Lincoln – On the 30th anniversary of National Recovery Month in September, it’s more important than ever to spread the message that treatment is effective and that people can and do recover every day.
This observance celebrates the millions of Americans who are in recovery from mental and substance use disorders, reminding everyone that treatment is effective and that people can and do recover. It also serves to help reduce the stigma and misconceptions that cloud public understanding of mental and substance use disorders, potentially discouraging others from seeking help.
“As with all chronic illnesses, recovery means a process of change through which individuals improve their health and wellness and strive to reach their full potential,” said Sheri Dawson, director of the Division of Behavioral Health. “This month we promote recovery, celebrate health improvements by those in recovery, recognize the strong support of communities, and note the dedication of service providers and community members across Nebraska. Let’s be intentional about welcoming conversation and creating supportive communities.”
Many people who need treatment are not seeking the help they need to begin their path to recovery as shown by the Substance Abuse and Mental Health Services Administration (SAMHSA) National Survey on Drug Use and Health data statistics:
- In 2017, an estimated 13.5 million adults aged 18 or older had a perceived unmet need for mental health care at any time in the past year, including 6.5 million adults who did not receive any mental health services in the past year.
- About half of the adults with a co-occurring mental illness and substance use disorder in the past year did not receive either type of service. An estimated 8.3 percent of adults with these co-occurring disorders received both mental health care and specialty substance use treatment, 38.2 percent received only mental health care, and 4.4 percent received only specialty substance use treatment.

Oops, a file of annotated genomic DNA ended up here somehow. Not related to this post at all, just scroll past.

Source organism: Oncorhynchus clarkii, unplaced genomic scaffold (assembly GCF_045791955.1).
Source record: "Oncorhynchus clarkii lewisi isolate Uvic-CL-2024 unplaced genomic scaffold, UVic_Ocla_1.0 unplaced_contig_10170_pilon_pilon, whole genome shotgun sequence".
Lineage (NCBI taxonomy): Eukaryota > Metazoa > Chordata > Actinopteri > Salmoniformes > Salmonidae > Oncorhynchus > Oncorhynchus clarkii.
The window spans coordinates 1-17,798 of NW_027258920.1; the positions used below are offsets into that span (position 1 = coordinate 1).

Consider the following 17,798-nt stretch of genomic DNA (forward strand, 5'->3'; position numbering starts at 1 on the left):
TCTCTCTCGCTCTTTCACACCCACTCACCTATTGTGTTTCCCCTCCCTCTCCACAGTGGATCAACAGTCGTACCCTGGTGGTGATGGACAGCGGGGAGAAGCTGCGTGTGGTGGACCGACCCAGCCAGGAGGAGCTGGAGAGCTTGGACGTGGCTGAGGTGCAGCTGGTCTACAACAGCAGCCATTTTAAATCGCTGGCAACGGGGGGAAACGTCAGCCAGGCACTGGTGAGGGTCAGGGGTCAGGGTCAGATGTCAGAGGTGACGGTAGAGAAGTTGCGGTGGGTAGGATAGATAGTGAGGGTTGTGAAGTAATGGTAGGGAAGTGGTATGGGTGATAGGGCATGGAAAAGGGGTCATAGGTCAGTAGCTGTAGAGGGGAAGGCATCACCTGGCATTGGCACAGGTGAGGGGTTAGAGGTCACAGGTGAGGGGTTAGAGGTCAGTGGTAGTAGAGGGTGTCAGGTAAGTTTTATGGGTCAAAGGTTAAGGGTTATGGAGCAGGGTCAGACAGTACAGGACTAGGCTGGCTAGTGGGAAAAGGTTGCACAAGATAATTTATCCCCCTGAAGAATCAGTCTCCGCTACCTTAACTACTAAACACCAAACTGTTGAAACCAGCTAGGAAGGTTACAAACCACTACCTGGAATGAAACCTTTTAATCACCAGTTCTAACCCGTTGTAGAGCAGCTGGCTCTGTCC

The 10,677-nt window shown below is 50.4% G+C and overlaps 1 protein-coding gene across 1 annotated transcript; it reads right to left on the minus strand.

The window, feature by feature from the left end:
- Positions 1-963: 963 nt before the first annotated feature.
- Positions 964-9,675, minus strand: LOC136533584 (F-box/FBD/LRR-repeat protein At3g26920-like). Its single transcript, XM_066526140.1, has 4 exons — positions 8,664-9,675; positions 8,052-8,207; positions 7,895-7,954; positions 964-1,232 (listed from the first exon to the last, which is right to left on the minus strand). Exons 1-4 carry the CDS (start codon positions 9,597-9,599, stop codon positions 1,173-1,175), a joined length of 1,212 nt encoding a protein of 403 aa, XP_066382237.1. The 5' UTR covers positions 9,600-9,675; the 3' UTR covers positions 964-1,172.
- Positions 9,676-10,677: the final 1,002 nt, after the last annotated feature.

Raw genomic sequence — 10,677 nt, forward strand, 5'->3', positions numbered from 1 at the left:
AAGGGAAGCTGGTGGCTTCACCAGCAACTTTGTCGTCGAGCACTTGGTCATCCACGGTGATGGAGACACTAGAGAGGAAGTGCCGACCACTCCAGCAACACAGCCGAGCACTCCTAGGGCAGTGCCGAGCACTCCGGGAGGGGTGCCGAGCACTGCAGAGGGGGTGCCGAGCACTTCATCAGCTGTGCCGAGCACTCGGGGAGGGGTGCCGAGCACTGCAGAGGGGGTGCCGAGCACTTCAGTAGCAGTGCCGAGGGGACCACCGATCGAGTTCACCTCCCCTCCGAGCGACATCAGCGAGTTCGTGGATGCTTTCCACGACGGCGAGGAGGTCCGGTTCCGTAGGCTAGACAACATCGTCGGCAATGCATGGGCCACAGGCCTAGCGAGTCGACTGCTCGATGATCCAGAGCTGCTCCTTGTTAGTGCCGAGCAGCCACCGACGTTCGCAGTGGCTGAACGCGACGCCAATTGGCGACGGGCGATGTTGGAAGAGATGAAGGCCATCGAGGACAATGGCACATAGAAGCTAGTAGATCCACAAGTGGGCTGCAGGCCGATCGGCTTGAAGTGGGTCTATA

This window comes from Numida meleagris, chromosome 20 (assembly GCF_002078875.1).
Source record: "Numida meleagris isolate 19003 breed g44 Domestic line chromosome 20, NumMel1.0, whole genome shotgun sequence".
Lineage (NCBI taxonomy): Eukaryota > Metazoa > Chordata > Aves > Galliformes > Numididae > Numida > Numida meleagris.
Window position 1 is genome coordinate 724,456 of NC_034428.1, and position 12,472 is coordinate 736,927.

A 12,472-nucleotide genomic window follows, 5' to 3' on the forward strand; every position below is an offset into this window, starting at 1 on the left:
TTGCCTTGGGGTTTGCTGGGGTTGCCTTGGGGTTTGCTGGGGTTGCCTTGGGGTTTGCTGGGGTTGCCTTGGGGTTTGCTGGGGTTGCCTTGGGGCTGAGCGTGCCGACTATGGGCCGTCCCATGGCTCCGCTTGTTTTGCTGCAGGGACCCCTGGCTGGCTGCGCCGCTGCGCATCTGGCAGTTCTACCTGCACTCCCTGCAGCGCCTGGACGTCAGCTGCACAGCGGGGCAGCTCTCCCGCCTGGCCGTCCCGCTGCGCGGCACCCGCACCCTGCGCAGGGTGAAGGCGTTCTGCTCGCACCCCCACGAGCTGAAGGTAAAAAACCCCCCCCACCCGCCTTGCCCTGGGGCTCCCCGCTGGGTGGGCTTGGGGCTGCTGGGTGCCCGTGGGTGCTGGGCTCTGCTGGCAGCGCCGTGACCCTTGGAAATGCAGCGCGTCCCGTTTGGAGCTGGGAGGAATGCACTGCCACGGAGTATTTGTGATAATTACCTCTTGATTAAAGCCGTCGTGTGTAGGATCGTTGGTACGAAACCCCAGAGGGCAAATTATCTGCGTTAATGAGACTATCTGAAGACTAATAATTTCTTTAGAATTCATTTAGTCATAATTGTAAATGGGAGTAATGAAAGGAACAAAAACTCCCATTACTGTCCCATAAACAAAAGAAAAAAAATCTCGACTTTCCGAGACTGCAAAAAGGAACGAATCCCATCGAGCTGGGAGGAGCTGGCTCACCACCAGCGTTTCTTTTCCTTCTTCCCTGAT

- Suicide remains the 10th leading cause of death nationwide, according to the Centers for Disease Control and Prevention. American Indian/ Alaska Natives have the highest rates of suicide of any racial/ethnic group in the United States. The number of American Indians or Alaska Natives who attempted suicide ranged from 4,000 to 12,000 from 2016 to 2017. In 2016, 4,000 American Indians and/or Alaska Natives attempted suicide; this number jumped to 12,000 in 2017.
In Nebraska in 2018, the Division of Behavioral Health served 32,579 Nebraskans (To be eligible for funding from the Division of Behavioral Health, an individual and/or family may not be on Medicaid or Medicare, nor have private insurance.) The Division also hosts the Office of Consumer Affairs Peoples Council, composed of people with lived experience who advocate for an integrated recovery-oriented system that supports adults, children and their families. Peer support is a service funded by the Divisions of Behavioral Health and Medicaid and Long-Term Care that utilizes individuals with lived experience and recovery to assist others in their health journey.
Behavioral Health Regions throughout Nebraska are also planning activities. These include:
- Throughout the month, North Platte: Throughout September the Regional Consumer Specialists will present “Pathways to Recovery” group at the Frontier House Day Rehabilitation facility in North Platte. This will be an opportunity for the group to recognize and celebrate “Recovery Month 2019” with all the strides that have happened and will happen in the future.
- Throughout the month, Region 2: Region 2 will be introducing “myStrengths” as a recovery resource for consumers. myStrengths is an electronic, robust, holistic platform empowering consumers to learn, practice, and implement a range of evidence-based psychological interventions. Region 2 includes Arthur, Chase, Dawson, Dundy, Frontier, Gosper, Grant, Hays, Hitchcock, Hooker, Keith, Lincoln, Logan, McPherson, Perkins, Red Willow and Thomas Counties.
- Throughout the month, Region 6: Over the summer, Region 6 sent out a request to providers to have their peers and staff submit either a statement or a piece of artwork which would describe what recovery means to them. These submissions are featured on the consumer page of the Region 6 website for the month of September. The link is: https://www.regionsix.com/
programs/consumers/. Region 6 includes Cass, Dodge, Douglas, Sarpy and Washington Counties.
There are few Nebraskans untouched by mental illness or substance use disorders. Help is available. Reach out and ask for help and begin the journey of recovery. If you or a loved one need to be connected to recovery resources, call the Nebraska Family Helpline at (888) 866-8660 or the Rural Response Hotline at (800) 464-0258, or visit